Gulf allies pledge billions in aid for Bahrain and Jordan
By FIONA MACDONALD AND ZAINAB FATTA | Bloomberg | Published: October 4, 2018
Gulf Arab allies will pledge $10 billion in aid to Bahrain and finalize $2.5 billion in assistance for Jordan on Thursday, in an effort to stabilize their fragile finances through years of planned economic reforms.
The assistance to Bahrain will be spread over five years and will include loans, deposits and grants, a Gulf official said, declining to be named as the information isn't public. For Jordan, where protests against planned tax hikes brought down the government earlier this year, the aid will include a $1 billion deposit in the central bank.
Support for Bahrain should help avert a currency devaluation that investors fear could force other countries in the oil-exporting region to follow suit. It should also allow the tiny Gulf kingdom, a close Saudi and U.S. ally, to borrow from international debt markets at cheaper interest rates.
The yield on Bahraini Eurobonds due in 2028 pared gains after the news. The yield has plummeted about 3 percentage points since reaching a peak at the end of June.
Investors who bought Bahrain's battered bonds on the expectation that the island kingdom's wealthy neighbors would come to its rescue, welcomed the package. Among them is Franklin Templeton Investments.
"The headline number is very encouraging, and alleviates the risk of any short-term dislocation," said Mohieddine Kronfol, its chief investment officer for global sukuk and Middle East and North Africa fixed income, noting additional information was needed to address sustainability concerns. "Some good news we could all use today."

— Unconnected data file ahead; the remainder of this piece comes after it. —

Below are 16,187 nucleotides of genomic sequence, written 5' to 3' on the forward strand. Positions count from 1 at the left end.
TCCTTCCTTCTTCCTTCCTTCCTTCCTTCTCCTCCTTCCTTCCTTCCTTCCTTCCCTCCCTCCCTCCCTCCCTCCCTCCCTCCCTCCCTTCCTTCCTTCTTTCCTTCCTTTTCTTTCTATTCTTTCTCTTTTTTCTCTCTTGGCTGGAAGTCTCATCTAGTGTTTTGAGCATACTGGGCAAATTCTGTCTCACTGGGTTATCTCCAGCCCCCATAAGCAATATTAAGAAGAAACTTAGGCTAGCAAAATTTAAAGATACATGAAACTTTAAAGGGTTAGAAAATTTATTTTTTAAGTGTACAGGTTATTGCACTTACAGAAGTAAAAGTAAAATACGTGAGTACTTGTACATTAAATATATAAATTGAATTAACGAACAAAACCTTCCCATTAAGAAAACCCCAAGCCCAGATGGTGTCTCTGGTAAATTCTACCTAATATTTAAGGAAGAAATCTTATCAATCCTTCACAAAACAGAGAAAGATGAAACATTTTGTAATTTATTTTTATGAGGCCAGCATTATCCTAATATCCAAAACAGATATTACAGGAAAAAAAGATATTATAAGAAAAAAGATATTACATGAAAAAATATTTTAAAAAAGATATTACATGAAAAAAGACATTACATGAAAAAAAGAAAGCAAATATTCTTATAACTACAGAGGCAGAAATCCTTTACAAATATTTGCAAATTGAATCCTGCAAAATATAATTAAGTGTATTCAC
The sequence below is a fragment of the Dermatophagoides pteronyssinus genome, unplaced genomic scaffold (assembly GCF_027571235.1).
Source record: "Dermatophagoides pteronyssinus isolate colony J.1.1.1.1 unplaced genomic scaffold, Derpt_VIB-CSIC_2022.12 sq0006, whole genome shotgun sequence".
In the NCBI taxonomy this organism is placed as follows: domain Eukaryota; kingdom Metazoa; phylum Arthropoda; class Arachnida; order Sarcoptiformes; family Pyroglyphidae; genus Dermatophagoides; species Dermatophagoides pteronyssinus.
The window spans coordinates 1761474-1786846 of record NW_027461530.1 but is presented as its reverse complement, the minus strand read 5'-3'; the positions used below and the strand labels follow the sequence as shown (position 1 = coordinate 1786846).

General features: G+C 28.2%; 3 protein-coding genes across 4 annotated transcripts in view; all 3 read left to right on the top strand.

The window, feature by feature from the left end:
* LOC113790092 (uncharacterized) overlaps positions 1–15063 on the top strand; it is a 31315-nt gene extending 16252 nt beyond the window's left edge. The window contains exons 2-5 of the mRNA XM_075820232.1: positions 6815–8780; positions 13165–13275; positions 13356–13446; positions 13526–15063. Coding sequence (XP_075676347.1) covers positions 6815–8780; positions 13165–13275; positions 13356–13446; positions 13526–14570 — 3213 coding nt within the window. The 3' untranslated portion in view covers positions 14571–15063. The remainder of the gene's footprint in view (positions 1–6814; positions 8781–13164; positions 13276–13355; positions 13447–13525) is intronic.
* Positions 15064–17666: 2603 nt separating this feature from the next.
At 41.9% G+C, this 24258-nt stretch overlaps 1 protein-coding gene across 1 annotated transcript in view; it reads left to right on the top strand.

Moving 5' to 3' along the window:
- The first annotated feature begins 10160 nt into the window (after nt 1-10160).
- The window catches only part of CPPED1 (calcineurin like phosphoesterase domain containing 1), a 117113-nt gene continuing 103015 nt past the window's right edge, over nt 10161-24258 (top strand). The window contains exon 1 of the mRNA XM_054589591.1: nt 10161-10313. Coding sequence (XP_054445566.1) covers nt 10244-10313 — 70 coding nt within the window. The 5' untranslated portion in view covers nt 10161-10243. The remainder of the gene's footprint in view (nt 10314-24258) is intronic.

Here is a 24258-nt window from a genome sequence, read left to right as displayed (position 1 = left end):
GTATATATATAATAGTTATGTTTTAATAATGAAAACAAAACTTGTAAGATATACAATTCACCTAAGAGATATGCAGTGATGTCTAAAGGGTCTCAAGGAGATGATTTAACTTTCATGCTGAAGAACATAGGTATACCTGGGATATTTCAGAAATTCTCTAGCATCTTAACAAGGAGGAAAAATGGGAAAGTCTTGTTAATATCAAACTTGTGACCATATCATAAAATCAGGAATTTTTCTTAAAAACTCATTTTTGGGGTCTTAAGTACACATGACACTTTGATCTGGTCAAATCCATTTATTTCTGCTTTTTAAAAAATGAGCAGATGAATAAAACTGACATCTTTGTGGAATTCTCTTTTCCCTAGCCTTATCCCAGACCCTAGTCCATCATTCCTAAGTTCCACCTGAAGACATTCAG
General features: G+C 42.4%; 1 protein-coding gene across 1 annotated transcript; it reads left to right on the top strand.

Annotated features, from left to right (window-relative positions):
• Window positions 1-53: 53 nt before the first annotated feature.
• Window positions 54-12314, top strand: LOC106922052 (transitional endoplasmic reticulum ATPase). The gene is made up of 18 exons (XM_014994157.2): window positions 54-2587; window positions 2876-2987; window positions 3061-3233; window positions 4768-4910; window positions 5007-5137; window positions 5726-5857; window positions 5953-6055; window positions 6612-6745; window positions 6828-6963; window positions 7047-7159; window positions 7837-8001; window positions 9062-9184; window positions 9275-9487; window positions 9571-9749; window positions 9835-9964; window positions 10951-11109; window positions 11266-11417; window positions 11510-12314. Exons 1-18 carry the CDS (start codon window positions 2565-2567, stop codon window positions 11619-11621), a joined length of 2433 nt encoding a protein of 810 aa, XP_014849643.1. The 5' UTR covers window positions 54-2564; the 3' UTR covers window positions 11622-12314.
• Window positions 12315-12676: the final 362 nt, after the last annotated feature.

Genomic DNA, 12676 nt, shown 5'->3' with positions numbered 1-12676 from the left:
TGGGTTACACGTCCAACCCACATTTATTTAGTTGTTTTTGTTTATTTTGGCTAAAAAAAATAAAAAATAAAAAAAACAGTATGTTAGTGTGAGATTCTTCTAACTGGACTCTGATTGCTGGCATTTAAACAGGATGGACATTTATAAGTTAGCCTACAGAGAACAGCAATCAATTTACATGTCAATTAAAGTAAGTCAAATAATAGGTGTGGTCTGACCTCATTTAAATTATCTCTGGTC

Bahrain's economy, the smallest among the six members of the oil-rich Gulf Cooperation Council, had been hit hard by lower crude prices since 2014. Thursday's deal follows months of negotiations over Bahrain's planned fiscal overhaul, which is expected to involve spending cuts and measures to increase non-oil revenue, including the introduction of value-added tax.
The country has been relying on bond markets to finance its budget and current-account deficits and replenish its foreign-currency reserves. Authorities scrapped a bond sale in March after investors sought higher yields, but raised $1 billion from Islamic securities.
Asked about the Bahrain aid plan, Kuwait's Finance Ministry said it doesn't comment on stories based on unnamed sources. Officials in Saudi Arabia, Bahrain and the United Arab Emirates didn't immediately respond to requests for comment.
Gulf finance ministers will head to Bahrain from Amman, where they announced a separate aid package for Jordan. Saudi Arabia, Kuwait and the U.A.E. will deposit $1 billion in Jordan's central bank, and offer the kingdom a $600 million loan guarantee and $150 million in budget aid annually for five years, according to a Saudi Finance Ministry statement.
The aid is part of a $2.5 billion package pledged to Jordan in June after a proposed income-tax increase sparked some of the largest protests since the Arab Spring uprisings of 2011.
The funds will give Jordan's government breathing room to implement fiscal reforms aimed at reducing the budget deficit and stabilizing an economy strained by the influx of 1.5 million refugees.
Tax increases were among reforms agreed with the International Monetary Fund in 2016 under a $723 million loan program. Jordan, an oil-importer that has for decades relied on foreign aid from the U.S. and oil-producing Gulf nations, is struggling to reduce subsidies and cut spending while protecting its poor.
The three Gulf countries will also provide $50 million each for the construction of schools in Jordan, according to the Saudi statement.
Jordan, whose public debt nearly equals economic output, has been hurt by the rise in global commodity prices. Unemployment is at a two-decade high. The U.S. this year committed to give Jordan more than $6 billion in aid over the next five years, up from $1 billion annually.
The current premier, Omar Al Razzaz, withdrew the offending tax proposal after taking office. A revised tax plan was approved by his government last month but has yet to be passed by parliament. It increases taxes on banks, telecommunications and other sectors.
Bloomberg's Netty Ismail, Abbas Al Lawati and Lin Noueihed contributed.